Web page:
Thursday, April 18, 2013

Bronze Figures Use Negative Space to Convey Spiritual Energy

Artist Sukhi Barber was born in England and, from a very young age, she was always interested in pursuing her artistic passions. After attending art school and completing her formal training in sculpture, she traveled to Kathmandu, Nepal, and spent twelve years studying what she describes as the "timeless quality of peace and balance that she found in the art of Asia."
Barber's human figures are a fascinating blend of her training in both sculpture and philosophy. Through her creative practice, she intends to bridge the cultures of East and West in which the peaceful essence of Buddhist tradition sits calmly in unison with the patterns and designs of a traditional bronze casting artform.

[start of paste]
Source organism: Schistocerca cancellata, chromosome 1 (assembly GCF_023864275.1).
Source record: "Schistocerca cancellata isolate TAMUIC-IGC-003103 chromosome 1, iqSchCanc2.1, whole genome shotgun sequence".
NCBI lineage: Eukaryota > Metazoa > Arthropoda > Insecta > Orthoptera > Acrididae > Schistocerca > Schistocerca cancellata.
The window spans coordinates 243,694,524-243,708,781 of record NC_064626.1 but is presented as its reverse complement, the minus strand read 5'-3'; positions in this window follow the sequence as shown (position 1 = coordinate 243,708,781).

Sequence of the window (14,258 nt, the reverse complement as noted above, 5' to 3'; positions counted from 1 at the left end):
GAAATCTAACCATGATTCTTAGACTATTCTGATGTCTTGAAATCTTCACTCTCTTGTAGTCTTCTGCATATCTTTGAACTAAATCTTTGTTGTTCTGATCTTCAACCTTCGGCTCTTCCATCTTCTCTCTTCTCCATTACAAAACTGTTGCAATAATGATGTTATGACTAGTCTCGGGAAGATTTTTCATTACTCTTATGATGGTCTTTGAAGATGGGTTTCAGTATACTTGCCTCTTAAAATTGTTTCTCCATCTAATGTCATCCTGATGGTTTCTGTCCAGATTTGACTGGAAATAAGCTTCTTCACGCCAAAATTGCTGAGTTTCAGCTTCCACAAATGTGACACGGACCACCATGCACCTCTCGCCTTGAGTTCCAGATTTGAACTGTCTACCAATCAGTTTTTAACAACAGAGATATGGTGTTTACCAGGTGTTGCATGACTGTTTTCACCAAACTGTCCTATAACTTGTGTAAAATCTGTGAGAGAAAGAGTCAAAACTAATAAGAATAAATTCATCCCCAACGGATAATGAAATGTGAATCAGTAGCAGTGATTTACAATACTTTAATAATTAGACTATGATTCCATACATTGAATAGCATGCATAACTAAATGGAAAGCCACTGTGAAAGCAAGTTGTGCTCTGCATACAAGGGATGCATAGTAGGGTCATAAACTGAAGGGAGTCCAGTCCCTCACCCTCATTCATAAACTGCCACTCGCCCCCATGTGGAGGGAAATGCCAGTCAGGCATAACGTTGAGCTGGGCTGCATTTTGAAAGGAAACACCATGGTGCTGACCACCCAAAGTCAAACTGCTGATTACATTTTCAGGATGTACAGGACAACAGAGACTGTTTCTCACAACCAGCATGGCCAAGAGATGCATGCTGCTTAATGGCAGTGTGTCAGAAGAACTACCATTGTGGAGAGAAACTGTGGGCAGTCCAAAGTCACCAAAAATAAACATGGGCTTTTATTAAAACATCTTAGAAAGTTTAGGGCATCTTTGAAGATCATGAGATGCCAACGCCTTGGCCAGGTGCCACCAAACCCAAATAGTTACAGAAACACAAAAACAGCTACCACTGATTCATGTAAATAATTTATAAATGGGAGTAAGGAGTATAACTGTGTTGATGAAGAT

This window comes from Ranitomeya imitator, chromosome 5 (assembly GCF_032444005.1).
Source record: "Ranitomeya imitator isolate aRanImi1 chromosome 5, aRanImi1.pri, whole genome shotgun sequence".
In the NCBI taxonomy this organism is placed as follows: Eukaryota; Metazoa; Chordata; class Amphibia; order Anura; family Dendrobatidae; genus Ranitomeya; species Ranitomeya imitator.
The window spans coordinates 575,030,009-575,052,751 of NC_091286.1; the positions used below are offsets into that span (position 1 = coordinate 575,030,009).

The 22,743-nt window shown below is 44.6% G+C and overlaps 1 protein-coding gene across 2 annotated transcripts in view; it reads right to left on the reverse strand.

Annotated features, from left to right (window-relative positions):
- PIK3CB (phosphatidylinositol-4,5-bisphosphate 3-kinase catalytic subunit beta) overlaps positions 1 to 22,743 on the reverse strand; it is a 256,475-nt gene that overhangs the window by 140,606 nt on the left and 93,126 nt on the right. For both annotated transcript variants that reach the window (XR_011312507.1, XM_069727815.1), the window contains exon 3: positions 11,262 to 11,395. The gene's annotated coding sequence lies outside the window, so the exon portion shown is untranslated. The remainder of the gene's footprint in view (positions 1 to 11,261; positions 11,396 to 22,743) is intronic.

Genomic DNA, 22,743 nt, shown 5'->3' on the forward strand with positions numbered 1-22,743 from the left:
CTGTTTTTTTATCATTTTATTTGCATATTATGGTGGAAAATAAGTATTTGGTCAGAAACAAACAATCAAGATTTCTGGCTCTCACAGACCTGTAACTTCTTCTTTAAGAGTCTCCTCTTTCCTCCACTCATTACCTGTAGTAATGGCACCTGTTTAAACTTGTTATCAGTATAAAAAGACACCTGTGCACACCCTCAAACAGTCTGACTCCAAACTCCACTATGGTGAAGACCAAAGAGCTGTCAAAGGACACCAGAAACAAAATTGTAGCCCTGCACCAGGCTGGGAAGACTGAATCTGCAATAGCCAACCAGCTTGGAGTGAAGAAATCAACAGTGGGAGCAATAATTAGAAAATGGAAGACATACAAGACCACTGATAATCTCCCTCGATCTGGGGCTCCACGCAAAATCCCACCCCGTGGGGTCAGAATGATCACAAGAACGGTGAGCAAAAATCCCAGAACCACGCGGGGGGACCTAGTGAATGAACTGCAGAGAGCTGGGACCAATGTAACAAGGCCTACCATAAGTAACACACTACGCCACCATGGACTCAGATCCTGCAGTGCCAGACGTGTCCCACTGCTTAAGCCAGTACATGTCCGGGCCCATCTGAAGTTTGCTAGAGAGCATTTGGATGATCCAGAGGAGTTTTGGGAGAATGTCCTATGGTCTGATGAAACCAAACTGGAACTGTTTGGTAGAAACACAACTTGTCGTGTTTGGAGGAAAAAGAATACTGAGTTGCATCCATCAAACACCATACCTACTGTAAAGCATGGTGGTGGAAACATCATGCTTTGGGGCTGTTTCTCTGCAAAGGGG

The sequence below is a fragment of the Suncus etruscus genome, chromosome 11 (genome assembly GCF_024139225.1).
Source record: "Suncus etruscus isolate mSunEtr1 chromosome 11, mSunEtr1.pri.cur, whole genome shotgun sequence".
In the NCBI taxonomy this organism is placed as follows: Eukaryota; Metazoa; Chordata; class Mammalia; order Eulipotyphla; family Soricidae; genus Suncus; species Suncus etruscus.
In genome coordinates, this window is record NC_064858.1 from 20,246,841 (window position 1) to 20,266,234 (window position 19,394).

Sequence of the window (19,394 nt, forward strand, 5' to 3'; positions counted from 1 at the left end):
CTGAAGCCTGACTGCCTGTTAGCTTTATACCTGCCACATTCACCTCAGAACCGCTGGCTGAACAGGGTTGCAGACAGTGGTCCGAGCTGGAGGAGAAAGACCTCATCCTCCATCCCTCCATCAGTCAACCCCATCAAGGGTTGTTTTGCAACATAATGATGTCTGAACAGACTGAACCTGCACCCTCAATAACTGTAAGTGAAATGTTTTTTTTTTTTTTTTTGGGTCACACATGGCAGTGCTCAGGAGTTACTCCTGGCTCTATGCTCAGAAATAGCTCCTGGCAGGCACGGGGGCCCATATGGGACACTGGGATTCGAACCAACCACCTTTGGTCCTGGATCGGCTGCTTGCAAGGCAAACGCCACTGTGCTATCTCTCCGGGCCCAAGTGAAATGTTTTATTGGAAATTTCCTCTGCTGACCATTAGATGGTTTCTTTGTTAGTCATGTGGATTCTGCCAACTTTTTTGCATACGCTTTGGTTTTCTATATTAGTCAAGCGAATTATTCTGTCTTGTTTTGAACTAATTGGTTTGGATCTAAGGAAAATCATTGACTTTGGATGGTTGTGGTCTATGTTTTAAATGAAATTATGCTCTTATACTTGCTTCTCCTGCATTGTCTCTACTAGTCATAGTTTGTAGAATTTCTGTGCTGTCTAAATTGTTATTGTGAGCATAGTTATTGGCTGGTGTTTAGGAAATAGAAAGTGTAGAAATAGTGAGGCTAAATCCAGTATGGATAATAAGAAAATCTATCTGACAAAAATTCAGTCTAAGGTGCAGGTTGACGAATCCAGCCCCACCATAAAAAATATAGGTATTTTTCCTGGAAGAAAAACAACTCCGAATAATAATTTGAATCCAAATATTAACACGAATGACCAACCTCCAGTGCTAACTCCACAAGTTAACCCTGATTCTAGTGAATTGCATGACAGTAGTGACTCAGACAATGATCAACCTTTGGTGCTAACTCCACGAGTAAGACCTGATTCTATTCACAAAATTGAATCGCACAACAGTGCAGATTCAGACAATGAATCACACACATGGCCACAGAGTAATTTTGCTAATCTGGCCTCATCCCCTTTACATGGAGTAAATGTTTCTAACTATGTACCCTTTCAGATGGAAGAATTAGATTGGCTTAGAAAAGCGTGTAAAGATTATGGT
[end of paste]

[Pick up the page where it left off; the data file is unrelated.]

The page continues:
In her sculptures, Barber produces a rich visual beauty with a compelling draw to Buddhist traditions. She says that the pieces are meant to explore "themes of hidden potentials, and the transcendence of our limiting view of a solid reality." As viewers, we are instantly drawn in to the captivating displays, and then we quietly progress into a reflective mindfulness that travels beyond the surface of the bronze.

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